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Bridget Ryan, aged 111, passed away in the workhouse infirmary of Oola, County Limerick – Limerick Gazette

Bridget Ryan, aged 111, passed away in the workhouse infirmary of Oola, County Limerick

The entire community of Oola, County Limerick, mourns the loss of a remarkable woman, Bridget Ryan, who passed away peacefully at the age of 111 in the workhouse infirmary. Known for her indomitable spirit and determination, Ryan had lived through the historical events that shaped Ireland over the past century, making her a living legend of sorts.

Born in 1791, she witnessed firsthand the changing political, social, and economic landscape of Ireland. From the country’s struggle for independence to its continued development as a modern nation, Ryan’s life story was undoubtedly intertwined with that of her beloved homeland.

Despite her advanced age, Ryan remained active in the community and was cherished by all those who knew her. She often shared her wisdom, experiences, and stories with younger generations who were fascinated by her remarkable life. Ryan was a living testament to the resilience and courage that characterized the Irish people throughout their history.

Bridget Ryan, who lived from 1791 to 1902, experienced firsthand the trials and tribulations of Ireland during a significant period of its history. Born at the tail-end of the eighteenth century, Bridget witnessed several transformative events that shaped the future of the nation.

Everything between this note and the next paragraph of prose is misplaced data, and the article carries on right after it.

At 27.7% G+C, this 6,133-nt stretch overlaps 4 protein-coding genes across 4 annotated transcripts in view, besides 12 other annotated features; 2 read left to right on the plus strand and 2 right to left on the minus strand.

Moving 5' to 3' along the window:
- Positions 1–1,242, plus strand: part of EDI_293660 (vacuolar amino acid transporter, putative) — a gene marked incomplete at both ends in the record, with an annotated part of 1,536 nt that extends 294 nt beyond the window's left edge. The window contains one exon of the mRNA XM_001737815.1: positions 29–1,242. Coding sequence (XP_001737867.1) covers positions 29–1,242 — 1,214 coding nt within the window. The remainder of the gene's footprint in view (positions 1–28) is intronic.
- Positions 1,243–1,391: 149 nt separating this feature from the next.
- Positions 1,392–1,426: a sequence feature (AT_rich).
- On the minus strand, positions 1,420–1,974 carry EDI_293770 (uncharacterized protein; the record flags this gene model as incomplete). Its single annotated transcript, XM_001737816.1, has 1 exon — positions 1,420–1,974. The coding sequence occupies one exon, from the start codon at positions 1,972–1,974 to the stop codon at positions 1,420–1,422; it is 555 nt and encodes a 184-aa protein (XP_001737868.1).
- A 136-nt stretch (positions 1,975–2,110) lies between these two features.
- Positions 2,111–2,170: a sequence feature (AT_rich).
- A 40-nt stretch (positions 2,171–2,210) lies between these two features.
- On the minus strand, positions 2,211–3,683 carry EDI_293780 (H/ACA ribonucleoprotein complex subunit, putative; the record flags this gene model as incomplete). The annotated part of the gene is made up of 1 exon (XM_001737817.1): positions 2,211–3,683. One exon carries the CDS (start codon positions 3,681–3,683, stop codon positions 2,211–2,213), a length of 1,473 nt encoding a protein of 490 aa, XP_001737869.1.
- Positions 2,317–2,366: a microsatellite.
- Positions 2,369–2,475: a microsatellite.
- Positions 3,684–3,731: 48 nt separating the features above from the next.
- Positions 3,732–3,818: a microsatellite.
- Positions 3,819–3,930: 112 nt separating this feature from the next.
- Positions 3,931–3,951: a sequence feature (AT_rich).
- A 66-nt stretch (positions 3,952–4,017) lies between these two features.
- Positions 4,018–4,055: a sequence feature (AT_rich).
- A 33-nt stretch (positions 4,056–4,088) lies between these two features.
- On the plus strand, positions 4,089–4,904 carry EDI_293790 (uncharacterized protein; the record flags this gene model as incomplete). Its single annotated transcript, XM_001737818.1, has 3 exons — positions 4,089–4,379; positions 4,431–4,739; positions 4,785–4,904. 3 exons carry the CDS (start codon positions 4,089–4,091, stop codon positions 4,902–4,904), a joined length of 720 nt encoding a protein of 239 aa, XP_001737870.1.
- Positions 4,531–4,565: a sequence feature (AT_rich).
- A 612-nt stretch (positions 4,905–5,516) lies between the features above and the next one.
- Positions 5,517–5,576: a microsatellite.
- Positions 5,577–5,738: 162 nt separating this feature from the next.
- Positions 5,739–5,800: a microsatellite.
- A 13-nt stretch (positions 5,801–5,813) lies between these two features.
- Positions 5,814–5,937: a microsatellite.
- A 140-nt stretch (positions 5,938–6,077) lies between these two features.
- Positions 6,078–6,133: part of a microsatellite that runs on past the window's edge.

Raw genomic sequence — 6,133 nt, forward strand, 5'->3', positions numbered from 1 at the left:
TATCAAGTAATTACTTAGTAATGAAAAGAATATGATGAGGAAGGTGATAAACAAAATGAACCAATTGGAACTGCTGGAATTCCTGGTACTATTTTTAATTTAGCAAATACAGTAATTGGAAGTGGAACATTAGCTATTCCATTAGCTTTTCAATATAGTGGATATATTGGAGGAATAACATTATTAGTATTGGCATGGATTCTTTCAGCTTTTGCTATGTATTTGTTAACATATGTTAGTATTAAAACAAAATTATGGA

One of the most significant events that occurred during her early years was the 1798 Rebellion. This rebellion signaled the growing discontent against British rule and saw the emergence of prominent nationalist leaders such as Theobald Wolfe Tone. Though unsuccessful, the movement ignited a momentum for Irish nationalism that would continue throughout Ryan’s lifetime.

The early 1800s saw the formation of the Act of Union (1801), dissolving the Irish Parliament and integrating Ireland with the United Kingdom. The move caused further discontent among the Irish population, leading to the emergence of figures like Daniel O’Connell, who led the Catholic Emancipation campaign in 1829 to push for greater political rights for the Catholic majority.

Ireland experienced its darkest hour with the Great Famine (1845-1849), which resulted in widespread suffering and the deaths of over a million people. Bridget Ryan would have witnessed the devastation and its impact on both the Irish population and emigration patterns.

As the nineteenth century progressed, Irelans’s push for self-governance gained momentum. The Land League, founded in 1879, sought to improve conditions for tenant farmers, and Charles Stewart Parnell led the call for Irish Home Rule in the 1880s, a movement that Ryan lived to see though she did not experience its fruition.

Bridget Ryan’s life spanned key events that shaped Ireland’s history, from political upheaval to social change. Her legacy serves as a powerful reminder of Ireland’s resilient spirit throughout this turbulent time.

Her funeral will be held later this week, with local officials and community members in attendance to pay their respects. As people gather to celebrate her life, Bridget Ryan’s spirit will undoubtedly live on in the hearts and minds of those who were fortunate enough to know her.

Rest in peace, Bridget Ryan. Your incredible journey and indomitable spirit will continue to inspire the community of Oola and all of Ireland for generations to come.

Nottingham Evening Post – Thursday 04 September 1902